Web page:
Trying to shrink the growing waistlines of children, lawmakers want to expel soda, candy bars, chips and other junk food from the nation's schools.
Dangerous weight is on the rise in kids. This week, the federal Centers for Disease Control and Prevention said the rate of obese and overweight kids has climbed to 18 percent of boys and 16 percent of girls. Four years ago, the number was 14 percent.
Lawmakers blame high-fat, high-sugar snacks that compete with nutritious meals in schools.
"Junk food sales in schools are out of control," Sen. Tom Harkin, D-Iowa, senior Democrat on the Senate Agriculture, Nutrition and Forestry Committee, said Thursday. "It undercuts our investment in school meal programs and steers kids toward a future of obesity and diet-related disease."
Harkin and a bipartisan group of lawmakers introduced a bill to have the Agriculture Department set new nutritional standards for all food sold in schools. The goal is to restrict junk food sales in schools.
The department sets standards for breakfasts and lunches in federal school meal programs, which reimburse public and nonprofit private schools for giving free or reduced-price meals to kids. Those meals must follow federal dietary guidelines, which call for more fruits, vegetables and whole grains and less calories, fat, added sugars and sodium.
A la carte exemption
But the standards don't apply to a la carte lines in cafeterias, vending machines or school stores. The Agriculture Department has tried to restrict junk food before, but a 1983 federal court ruling, in a lawsuit by the National Soft Drink Association, said the limits could only apply to cafeterias during meals, not for the entire day throughout campus.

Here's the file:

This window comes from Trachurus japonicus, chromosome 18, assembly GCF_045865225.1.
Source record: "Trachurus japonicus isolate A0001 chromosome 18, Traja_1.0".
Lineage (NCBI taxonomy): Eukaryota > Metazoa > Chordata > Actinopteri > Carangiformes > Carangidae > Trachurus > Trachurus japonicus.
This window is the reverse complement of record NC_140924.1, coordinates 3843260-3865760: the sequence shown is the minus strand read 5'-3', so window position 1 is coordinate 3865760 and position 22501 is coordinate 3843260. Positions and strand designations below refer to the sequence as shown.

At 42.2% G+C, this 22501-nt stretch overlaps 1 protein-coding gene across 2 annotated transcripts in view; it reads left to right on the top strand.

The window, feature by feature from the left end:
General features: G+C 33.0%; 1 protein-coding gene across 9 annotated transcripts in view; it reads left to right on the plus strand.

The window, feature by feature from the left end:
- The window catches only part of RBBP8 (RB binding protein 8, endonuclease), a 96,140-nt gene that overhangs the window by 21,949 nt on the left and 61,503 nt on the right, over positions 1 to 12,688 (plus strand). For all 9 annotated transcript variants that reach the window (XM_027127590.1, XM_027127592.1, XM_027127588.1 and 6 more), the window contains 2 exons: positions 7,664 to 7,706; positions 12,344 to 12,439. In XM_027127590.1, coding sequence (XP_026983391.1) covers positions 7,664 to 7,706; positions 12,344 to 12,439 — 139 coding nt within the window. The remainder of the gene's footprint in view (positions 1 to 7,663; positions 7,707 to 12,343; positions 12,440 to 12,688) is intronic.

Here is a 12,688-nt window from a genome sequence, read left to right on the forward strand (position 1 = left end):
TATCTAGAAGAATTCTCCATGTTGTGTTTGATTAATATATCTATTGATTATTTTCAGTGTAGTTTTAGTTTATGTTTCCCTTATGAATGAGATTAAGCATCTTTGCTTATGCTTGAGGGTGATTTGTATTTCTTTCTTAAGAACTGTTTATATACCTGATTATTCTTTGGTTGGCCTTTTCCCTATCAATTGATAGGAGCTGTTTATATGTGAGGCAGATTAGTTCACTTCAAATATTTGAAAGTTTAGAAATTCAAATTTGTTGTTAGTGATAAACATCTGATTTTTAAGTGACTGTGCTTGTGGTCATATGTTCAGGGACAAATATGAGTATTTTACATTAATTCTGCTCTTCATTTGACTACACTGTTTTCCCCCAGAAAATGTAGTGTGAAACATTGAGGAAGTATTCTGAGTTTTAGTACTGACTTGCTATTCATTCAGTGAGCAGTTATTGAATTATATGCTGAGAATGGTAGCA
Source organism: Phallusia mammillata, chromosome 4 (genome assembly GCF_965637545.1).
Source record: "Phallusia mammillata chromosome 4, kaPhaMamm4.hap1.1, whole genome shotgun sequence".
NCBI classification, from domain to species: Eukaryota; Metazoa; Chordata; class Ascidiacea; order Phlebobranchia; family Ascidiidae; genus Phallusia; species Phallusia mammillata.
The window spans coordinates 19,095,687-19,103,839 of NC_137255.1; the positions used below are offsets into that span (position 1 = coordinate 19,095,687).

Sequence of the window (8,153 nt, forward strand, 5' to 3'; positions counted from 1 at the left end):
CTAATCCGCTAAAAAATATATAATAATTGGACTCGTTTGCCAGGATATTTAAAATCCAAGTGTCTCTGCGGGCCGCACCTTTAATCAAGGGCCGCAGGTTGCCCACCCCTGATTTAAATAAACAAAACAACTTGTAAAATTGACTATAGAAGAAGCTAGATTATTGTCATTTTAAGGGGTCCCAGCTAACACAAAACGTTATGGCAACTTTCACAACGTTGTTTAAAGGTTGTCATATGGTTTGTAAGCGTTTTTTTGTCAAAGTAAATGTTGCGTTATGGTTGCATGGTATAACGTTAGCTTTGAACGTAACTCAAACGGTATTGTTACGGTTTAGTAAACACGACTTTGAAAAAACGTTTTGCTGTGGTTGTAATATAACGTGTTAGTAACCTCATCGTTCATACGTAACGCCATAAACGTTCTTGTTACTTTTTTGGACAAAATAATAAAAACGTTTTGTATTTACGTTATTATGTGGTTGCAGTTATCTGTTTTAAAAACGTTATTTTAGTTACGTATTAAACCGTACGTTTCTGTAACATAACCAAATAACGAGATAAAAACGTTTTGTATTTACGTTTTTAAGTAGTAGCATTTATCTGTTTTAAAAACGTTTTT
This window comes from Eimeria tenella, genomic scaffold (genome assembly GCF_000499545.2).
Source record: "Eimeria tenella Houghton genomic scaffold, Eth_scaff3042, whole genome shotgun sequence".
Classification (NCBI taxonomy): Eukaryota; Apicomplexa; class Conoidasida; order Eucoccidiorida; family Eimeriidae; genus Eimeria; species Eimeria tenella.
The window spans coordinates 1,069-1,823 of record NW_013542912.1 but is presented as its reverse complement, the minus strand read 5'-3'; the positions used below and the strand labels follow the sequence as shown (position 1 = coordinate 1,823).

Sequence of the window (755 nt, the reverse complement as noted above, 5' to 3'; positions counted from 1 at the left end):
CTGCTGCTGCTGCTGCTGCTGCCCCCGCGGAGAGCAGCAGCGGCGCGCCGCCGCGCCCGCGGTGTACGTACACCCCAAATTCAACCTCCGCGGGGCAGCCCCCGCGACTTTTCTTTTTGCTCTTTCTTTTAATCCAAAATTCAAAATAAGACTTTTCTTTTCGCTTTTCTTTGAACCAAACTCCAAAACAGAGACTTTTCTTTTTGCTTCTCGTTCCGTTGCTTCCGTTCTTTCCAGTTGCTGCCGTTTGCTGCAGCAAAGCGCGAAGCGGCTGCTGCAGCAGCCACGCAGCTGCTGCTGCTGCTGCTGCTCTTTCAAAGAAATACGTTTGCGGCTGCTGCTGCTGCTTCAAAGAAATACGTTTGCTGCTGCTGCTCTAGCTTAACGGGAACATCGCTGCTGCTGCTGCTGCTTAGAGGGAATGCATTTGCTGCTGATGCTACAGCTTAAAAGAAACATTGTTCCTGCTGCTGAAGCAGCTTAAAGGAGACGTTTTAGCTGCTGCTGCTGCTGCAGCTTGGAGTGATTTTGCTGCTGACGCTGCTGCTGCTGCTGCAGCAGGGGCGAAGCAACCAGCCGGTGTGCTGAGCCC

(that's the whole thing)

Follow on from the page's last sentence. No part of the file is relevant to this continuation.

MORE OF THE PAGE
Today, candy, soda and other snacks are sold in nine out of 10 schools, according to the Government Accountability Office. Already plentiful in high schools, junk food has become more available in middle schools over the past five years, GAO found.
States have tried to limit junk food in recent years. According to the Center for Science in the Public Interest, an advocacy group, legislators in 40 states introduced 200 bills last year to improve nutrition in school foods.
Parents are responsible for how kids eat, but kids are at school for much of the day, said Margo G. Wootan, the center's director of nutrition policy.
Flaming Cheetos and a Coke for lunch
"When parents send their kids to school with lunch money, they shouldn't have to worry that the money will be spent on Flaming Cheetos and a Coke instead of on a balanced meal," Wootan said.
The Agriculture Department encourages schools to sell nutritious food, department spokeswoman Jean Daniel said. Daniel declined to comment on the bill, which officials have not reviewed.
She pointed out that schools are supposed to have "wellness policies" that include nutrition guidelines for food in place by July, as required by Congress in 2004.
"More and more children are overweight and obese," Daniel said. "What we do know is we've got to engage parents, teachers, schools, community leaders, organizations — all of us are going to have to work together."
The food industry argues that all foods can fit into a healthful diets.
"My fear is that the criteria will be so restrictive that kids won't be able to optimally learn, in the school environment, about making healthful food choices over time," said Robert Earl, senior director of nutrition policy at the Food Products Association, an industry group.
Earl asked whether more attention should be paid to physical activity in schools.
"Putting all the attention on food alone doesn't necessarily improve inactivity in kids," he said.